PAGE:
Like other owls, the snowy owl is very capable of detecting and killing small animals during times when the landscape appears totally dark. This bird simply sits in one spot for hours until it either sees a small animal moving across the ground, or hears a critter pushing its way through the mass of dried grasses, frozen weeds, or ice crystals that cover the soil’s surface. But because the snowy owl resides in the arctic during the summer, when there is 24 hours of daylight, this hardy bird, associated with nocturnal organisms, is well accustomed to hunting when the sky is bright.

The exceptionally dense layers of plumage of this northern owl allows it to tolerate low temperatures, along with the wind that frequently blows in open areas in winter. As long as this bird is able to ingest enough food, it will remain in that general location throughout this season despite the intensity of the weather.

Traveling through an area likely to harbor a snowy owl can be an enjoyable trip on a sunny afternoon when the wind is calm. Venturing across an expanse of open terrain when a stiff breeze is in your face and the temperature is hovering around zero can be quite a different experience. Yet regardless of the weather, this meat-eater will be perched somewhere in the vicinity in its continuous search for prey.

Photo of Snowy Owl by permission of Diane McAllister, Imprints of Nature.

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Tom Kalinowski is an avid outdoor enthusiast who taught field biology and ecology at Saranac Lake High School for 33 years. He has written numerous articles on natural history for Adirondack Life, The Conservationist, and Adirondack Explorer magazines and a weekly nature column for the Lake Placid News. In addition, Tom’s books, An Adirondack Almanac, and his most recent work entitled Adirondack Nature Notes, focuses on various events that occur among the region’s flora and fauna during very specific times of the calendar year. He also spends time photographing wildlife. Tom’s pictures have appeared in various publications across the New York State.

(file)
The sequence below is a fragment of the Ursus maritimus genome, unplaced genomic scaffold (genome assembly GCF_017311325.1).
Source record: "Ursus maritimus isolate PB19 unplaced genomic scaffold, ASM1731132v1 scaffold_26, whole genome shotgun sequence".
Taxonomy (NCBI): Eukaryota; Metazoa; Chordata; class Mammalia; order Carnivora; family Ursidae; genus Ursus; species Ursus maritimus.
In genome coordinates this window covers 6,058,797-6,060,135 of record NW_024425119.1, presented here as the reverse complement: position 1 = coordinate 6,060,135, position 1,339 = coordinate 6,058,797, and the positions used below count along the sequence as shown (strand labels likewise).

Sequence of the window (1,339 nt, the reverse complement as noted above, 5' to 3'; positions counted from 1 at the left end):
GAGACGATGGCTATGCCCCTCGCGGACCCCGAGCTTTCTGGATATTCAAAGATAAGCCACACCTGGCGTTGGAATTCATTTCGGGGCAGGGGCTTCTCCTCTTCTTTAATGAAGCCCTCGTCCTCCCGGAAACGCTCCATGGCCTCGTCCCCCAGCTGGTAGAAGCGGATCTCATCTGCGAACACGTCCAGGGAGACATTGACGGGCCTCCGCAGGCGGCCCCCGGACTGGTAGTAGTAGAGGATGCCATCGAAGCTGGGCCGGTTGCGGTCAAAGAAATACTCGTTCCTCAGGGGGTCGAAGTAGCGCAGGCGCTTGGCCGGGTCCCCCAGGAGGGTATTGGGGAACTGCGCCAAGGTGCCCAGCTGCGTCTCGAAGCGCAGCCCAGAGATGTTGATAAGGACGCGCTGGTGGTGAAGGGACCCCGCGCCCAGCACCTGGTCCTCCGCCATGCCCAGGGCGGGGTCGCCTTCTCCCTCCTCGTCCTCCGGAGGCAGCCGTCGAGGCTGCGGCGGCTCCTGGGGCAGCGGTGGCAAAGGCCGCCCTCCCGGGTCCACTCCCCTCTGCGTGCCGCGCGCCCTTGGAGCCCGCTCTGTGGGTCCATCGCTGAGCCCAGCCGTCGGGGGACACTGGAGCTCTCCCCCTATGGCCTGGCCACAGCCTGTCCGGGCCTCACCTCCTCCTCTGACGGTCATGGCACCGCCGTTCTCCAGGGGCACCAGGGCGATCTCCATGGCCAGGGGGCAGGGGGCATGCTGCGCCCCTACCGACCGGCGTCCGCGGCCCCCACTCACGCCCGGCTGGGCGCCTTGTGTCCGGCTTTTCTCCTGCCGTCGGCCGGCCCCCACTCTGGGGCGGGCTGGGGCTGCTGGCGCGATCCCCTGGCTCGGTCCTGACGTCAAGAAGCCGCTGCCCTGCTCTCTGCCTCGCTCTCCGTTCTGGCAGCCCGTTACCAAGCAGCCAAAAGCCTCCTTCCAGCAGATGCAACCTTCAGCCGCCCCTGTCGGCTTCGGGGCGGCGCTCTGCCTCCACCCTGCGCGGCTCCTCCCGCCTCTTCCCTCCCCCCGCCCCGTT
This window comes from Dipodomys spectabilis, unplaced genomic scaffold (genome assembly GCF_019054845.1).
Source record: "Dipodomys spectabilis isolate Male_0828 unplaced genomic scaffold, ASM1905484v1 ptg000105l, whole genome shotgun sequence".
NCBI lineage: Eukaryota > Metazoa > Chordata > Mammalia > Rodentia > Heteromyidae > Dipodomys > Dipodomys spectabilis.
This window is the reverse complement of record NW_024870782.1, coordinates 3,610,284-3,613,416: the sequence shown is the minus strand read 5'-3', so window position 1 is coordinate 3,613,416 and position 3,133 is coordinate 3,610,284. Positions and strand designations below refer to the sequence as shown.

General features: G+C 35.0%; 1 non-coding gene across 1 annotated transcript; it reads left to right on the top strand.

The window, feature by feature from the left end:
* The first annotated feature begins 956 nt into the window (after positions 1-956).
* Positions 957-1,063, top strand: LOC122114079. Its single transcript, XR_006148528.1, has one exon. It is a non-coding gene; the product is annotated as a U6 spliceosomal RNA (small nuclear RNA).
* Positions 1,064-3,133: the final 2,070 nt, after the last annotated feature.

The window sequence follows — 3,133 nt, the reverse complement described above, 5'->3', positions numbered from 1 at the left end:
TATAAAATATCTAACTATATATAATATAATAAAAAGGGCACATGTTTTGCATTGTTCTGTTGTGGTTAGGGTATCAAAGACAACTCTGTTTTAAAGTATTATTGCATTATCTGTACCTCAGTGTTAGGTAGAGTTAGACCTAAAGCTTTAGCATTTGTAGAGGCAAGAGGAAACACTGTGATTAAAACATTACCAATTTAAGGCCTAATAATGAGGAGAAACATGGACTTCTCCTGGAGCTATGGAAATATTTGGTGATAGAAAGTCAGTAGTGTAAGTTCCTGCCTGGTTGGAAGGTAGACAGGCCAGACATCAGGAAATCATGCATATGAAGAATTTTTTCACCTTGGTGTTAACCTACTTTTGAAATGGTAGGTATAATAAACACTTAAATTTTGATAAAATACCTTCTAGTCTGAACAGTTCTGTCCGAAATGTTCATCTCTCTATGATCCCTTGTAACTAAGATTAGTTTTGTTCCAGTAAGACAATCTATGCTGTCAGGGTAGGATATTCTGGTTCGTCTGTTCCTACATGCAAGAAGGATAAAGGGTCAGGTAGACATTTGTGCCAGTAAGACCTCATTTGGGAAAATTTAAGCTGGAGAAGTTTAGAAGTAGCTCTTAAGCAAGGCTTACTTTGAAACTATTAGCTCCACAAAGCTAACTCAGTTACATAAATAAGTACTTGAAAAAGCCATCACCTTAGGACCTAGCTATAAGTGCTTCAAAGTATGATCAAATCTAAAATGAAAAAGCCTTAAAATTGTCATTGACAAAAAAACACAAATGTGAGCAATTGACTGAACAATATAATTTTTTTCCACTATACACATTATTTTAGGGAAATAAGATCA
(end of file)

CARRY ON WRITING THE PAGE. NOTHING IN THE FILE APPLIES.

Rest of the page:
7 Responses

  1. Sunny Day says:

    Is there any way we could set up a sighting blog to share these experiences with dates, times and locations?

  2. Bill Ott says:


    This will take you to the Snowy Owl site of There are a lot of sightings noted outside the blue line. Here is a chance for sightings to be listed inside, if you register on the site. I just found this site after reading Sunny’s comment and have not used it myself. Please try it – your name gets posted on the sighting.

    Bill Ott
    Lakewood, Ohio

  3. Harold says:

    I really appreciate these articles Tom, keep them coming! We’ll keep a close eye out during our next XC trip.

  4. Merry says: is very helpful and interesting. The deep purple rectangle at Syracuse is Hancock Airport, not surprisingly. Up to 7 have been spotted at once.

  5. Dean cook says:

    This may be a winter when snowy’s would do better further south. The last week has left the Champlain valley’s fields covered with a sheet of ice. Not good if you are a small mammal hunter. At least another week ( and maybe much more) before any weather change that would allow owls/hawks better hunting.